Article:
By Barry Gilbert


Saturday, June 9, 2007
Published online at

Graham Parker (center) headlines the third night of Twangfest 11 with the Figgs'
Mike Gent (left) and Pete Donnelly.
| Barry Gilbert
Graham Parker, whose album “Howling Wind” helped turn rock away from the more pretentious sounds of the ’70s, delivered a rousing 90-minute set Friday during the third night of Twangfest 11, St. Louis’ roots-music festival.

Introduced rightly as “the master,” the British-born singer-songwriter came onstage after a full night of superb music by pop-rockers Dolly Varden and country acts Elizabeth Cook and the Linemen.

But it took a while for Parker to, as he might say, “Start a Fire” in Blueberry Hill’s Duck Room.

The veteran pub rocker, whose appearance was a major coup for the nonprofit, all-volunteer festival, was warm, funny and engaging. But he started his set with four new and largely unfamiliar songs from his fine CD “Don’t Tell Columbus,” accompanying himself on guitar over loud chatter from much of the audience.

The last of those songs, “The Other Side of the Reservoir,” a poignant tale of displacement and separation, led into a series of older songs including the 1976 “Howling Wind” track “Silly Thing,” “Discovering Japan” and “Back to Schooldays,” which began shifting attention back to the teacher.

Guitarist Mike Gent of the Figgs, a power-pop band that headlines tonight’s final show of Twangfest, joined Parker for a slide-fueled cover of Little Feat’s “Sailing Shoes,” and the rest of the Figgs – Pete Donnelly on bass and Pete Hayes on drums – came out for the new, autobiographical “I Discovered America.” And the crowd discovered Parker.

From there it was a full-band romp through Parker’s amazing catalogue: “Start a Fire,” with Parker taking a guitar solo; the self-aware “Did Everybody Just Get Old” (Parker is 56); “Local Girls,” done as a sing-along; and the great “Soul Shoes.”

An encore featuring “Hotel Chambermaid” and the closer “The Raid” were sandwiched around a cover of “Reelin’ and Rockin’,” a tribute to regular Duck Room performer Chuck Berry.

Parker was preceded by Chicago’s Dolly Varden, a five-piece band built around the considerable songwriting and vocal talents of Steve Dawson and Diane Christiansen, who weave roots rock with folk and pop textures that echo artists such as the Beatles and Beach Boys.

Their set was built around eight of the 10 tracks from their fine new CD, “The Panic Bell.” Highlights included “Sad Panda Clown’s Lament,” with its Beach Boys, “Smiley Smile”-era rhythm and harmonies; “Good Provider”; and “Your Last Mistake.”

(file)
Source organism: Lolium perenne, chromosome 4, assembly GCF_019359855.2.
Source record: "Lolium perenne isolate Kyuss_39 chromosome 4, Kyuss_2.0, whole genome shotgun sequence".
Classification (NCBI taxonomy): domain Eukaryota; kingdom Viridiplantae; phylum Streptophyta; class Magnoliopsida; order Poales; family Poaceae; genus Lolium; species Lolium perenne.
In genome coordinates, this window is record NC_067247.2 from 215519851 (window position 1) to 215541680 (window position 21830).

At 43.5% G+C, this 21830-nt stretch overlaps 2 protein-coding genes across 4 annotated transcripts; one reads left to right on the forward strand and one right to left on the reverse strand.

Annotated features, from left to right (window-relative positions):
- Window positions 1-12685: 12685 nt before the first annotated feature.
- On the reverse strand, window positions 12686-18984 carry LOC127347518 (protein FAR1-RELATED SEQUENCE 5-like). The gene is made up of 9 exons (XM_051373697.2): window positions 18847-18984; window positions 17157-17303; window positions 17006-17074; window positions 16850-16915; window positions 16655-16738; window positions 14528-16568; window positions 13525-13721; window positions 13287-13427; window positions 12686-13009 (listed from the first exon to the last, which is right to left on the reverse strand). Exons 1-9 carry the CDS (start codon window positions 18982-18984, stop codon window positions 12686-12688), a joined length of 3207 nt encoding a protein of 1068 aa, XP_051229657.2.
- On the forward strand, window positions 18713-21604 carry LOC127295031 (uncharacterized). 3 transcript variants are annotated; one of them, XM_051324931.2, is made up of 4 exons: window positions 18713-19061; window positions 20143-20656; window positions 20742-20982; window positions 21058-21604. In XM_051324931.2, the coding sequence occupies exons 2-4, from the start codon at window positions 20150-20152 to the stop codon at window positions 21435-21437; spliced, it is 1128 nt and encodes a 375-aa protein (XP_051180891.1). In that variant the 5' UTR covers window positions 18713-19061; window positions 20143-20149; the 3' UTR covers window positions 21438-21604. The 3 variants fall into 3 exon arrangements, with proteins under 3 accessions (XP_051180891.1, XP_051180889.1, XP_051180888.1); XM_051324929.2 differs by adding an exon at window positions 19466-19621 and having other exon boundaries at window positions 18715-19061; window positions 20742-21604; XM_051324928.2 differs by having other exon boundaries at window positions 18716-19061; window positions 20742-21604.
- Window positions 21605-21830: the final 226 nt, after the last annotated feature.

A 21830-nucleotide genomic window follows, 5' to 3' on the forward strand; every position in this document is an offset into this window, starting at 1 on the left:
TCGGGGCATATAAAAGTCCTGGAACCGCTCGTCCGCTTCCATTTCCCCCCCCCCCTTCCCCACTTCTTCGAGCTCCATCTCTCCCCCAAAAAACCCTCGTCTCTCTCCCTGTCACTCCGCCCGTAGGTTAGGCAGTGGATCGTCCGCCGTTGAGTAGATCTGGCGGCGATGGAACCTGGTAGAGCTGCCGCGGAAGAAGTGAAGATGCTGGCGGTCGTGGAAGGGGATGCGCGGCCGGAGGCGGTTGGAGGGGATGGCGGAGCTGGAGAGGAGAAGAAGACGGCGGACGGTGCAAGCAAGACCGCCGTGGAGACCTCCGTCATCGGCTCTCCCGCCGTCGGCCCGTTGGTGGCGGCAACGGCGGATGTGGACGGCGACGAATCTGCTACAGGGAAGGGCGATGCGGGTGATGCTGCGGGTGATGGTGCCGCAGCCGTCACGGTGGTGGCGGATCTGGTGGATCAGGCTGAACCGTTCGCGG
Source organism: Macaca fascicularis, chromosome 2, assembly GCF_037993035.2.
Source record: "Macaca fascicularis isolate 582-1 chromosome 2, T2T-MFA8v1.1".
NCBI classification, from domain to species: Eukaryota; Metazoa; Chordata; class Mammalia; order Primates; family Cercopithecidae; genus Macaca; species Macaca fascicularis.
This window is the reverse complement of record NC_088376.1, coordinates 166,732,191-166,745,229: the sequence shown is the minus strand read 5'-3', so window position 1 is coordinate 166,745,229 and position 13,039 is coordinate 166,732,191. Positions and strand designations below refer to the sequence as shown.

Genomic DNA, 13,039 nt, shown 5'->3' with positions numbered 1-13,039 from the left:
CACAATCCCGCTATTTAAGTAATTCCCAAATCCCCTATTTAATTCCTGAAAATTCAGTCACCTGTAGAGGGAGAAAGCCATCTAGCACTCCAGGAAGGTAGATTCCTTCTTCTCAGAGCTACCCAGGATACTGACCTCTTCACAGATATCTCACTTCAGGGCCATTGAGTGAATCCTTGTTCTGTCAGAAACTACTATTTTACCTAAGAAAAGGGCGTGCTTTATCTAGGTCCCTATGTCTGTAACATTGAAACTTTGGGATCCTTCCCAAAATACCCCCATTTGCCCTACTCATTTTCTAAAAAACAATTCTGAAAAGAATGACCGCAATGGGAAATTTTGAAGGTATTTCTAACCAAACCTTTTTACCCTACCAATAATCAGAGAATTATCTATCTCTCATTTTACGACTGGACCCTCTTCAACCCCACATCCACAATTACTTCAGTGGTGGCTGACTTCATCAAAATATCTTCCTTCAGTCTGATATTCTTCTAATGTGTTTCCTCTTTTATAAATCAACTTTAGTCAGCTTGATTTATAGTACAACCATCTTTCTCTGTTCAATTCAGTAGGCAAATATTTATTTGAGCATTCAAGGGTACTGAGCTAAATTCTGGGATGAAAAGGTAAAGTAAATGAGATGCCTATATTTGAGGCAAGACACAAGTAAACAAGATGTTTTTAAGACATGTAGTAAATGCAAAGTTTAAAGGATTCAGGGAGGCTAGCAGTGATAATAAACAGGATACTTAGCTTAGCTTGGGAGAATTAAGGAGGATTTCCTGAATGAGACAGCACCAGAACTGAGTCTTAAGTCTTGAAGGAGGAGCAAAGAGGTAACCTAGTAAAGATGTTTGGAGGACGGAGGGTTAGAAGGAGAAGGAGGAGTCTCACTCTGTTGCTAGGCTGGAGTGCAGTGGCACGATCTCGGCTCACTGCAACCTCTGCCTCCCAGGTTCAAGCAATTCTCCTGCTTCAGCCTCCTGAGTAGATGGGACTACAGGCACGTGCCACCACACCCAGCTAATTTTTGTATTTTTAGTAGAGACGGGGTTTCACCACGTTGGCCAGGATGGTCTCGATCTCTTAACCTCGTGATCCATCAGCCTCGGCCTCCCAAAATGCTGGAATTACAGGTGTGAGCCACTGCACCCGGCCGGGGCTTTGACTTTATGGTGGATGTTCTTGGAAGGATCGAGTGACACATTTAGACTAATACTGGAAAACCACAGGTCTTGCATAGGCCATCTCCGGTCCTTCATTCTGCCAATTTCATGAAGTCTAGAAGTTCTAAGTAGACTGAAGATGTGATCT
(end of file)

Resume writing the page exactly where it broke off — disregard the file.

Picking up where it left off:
Mark Bolletta added spare but exquisite guitar to Dawson and Christiansen’s personal songs, and even when the band was rocking, it gave the songs room to breathe.

Steve Dawson and Diane Christiansen of Dolly Varden. | Barry Gilbert

Elizabeth Gook performs at
Twangfest 11.
| Barry Gilbert
The evening’s first two acts put the twang back in Twangfest.

Cook, appearing at Twangfest for the second time, brought mainstream country music to the stage – as well as some tap-dancing, storytelling and a Southern accent just made to purr “bless your heart.”

Cook is touring behind her new CD, “Balls” – the album title “that just keeps on giving,” she joked – and its title cut “Sometimes It Just Takes Balls to be a Woman” (take that, Tammy Wynette).

“And sometimes it just takes ovaries to be a man,” Cook cracked.

Supported by a fine band led by her significant other, Tim Carroll, on guitar and vocals, Cook scored with styles ranging from rockabilly (“Honky Tonk Girl”) to traditional country (a cover of Merle Haggard’s “Today I Started Loving You Again”) – and she invoked Mama several times, proving her country bonafides.

Continuing a Twangfest 11 trend of surprising covers, Cook also rolled out a beautiful version of the Velvet Underground’s “Sunday Morning.”

Opening was the Linemen – singer-songwriter Kevin Butterfield, guitarist Scott Swartz, bassist Greg Lamb and drummer John Baldus -- the only St. Louis act in this year’s festival.

Featuring Butterfield’s classic country tenor and beautiful pedal steel guitar by Swartz, the Linemen delivered a low-key set dominated by original but authentic weepers and waltzes.

Highlights included “Sadder Day,” “Five Years Later,” “This Time Tomorrow” and the title track from their excellent debut CD, “Through Side One.”

St. Louis country band the Linemen
features Scott Swartz (left) on guitar and
pedal steel, and singer-songwriter Kevin Butterfield.
| Barry Gilbert